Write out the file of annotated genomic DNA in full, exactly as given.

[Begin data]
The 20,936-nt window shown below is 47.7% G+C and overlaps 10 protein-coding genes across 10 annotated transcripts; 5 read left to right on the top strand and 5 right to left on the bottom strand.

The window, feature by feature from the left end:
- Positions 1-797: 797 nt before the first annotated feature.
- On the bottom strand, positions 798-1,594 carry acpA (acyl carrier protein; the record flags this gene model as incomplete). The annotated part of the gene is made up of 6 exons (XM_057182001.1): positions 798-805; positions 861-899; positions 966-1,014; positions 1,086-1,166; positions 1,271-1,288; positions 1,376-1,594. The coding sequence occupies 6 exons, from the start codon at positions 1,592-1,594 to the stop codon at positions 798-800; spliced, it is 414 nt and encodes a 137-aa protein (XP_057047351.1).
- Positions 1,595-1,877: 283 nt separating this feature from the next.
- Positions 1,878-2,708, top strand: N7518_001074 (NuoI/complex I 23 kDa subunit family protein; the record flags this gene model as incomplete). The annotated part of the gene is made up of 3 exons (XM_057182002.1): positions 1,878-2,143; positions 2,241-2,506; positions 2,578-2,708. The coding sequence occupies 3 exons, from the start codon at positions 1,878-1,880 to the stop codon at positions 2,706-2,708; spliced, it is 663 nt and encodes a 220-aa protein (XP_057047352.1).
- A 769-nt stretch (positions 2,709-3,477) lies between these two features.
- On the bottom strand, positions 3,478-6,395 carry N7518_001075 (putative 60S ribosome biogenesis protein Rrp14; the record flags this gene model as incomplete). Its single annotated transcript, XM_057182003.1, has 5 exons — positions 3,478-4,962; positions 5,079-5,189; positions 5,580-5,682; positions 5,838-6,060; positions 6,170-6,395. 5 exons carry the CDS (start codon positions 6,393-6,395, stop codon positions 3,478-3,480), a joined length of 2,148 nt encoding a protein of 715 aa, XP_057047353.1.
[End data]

The 20,936-nt window shown below is 47.7% G+C and overlaps 10 protein-coding genes across 10 annotated transcripts; 5 read left to right on the top strand and 5 right to left on the bottom strand.

The window, feature by feature from the left end:
- Positions 1-797: 797 nt before the first annotated feature.
- On the bottom strand, positions 798-1,594 carry acpA (acyl carrier protein; the record flags this gene model as incomplete). The annotated part of the gene is made up of 6 exons (XM_057182001.1): positions 798-805; positions 861-899; positions 966-1,014; positions 1,086-1,166; positions 1,271-1,288; positions 1,376-1,594. The coding sequence occupies 6 exons, from the start codon at positions 1,592-1,594 to the stop codon at positions 798-800; spliced, it is 414 nt and encodes a 137-aa protein (XP_057047351.1).
- Positions 1,595-1,877: 283 nt separating this feature from the next.
- Positions 1,878-2,708, top strand: N7518_001074 (NuoI/complex I 23 kDa subunit family protein; the record flags this gene model as incomplete). The annotated part of the gene is made up of 3 exons (XM_057182002.1): positions 1,878-2,143; positions 2,241-2,506; positions 2,578-2,708. The coding sequence occupies 3 exons, from the start codon at positions 1,878-1,880 to the stop codon at positions 2,706-2,708; spliced, it is 663 nt and encodes a 220-aa protein (XP_057047352.1).
- A 769-nt stretch (positions 2,709-3,477) lies between these two features.
- On the bottom strand, positions 3,478-6,395 carry N7518_001075 (putative 60S ribosome biogenesis protein Rrp14; the record flags this gene model as incomplete). Its single annotated transcript, XM_057182003.1, has 5 exons — positions 3,478-4,962; positions 5,079-5,189; positions 5,580-5,682; positions 5,838-6,060; positions 6,170-6,395. 5 exons carry the CDS (start codon positions 6,393-6,395, stop codon positions 3,478-3,480), a joined length of 2,148 nt encoding a protein of 715 aa, XP_057047353.1.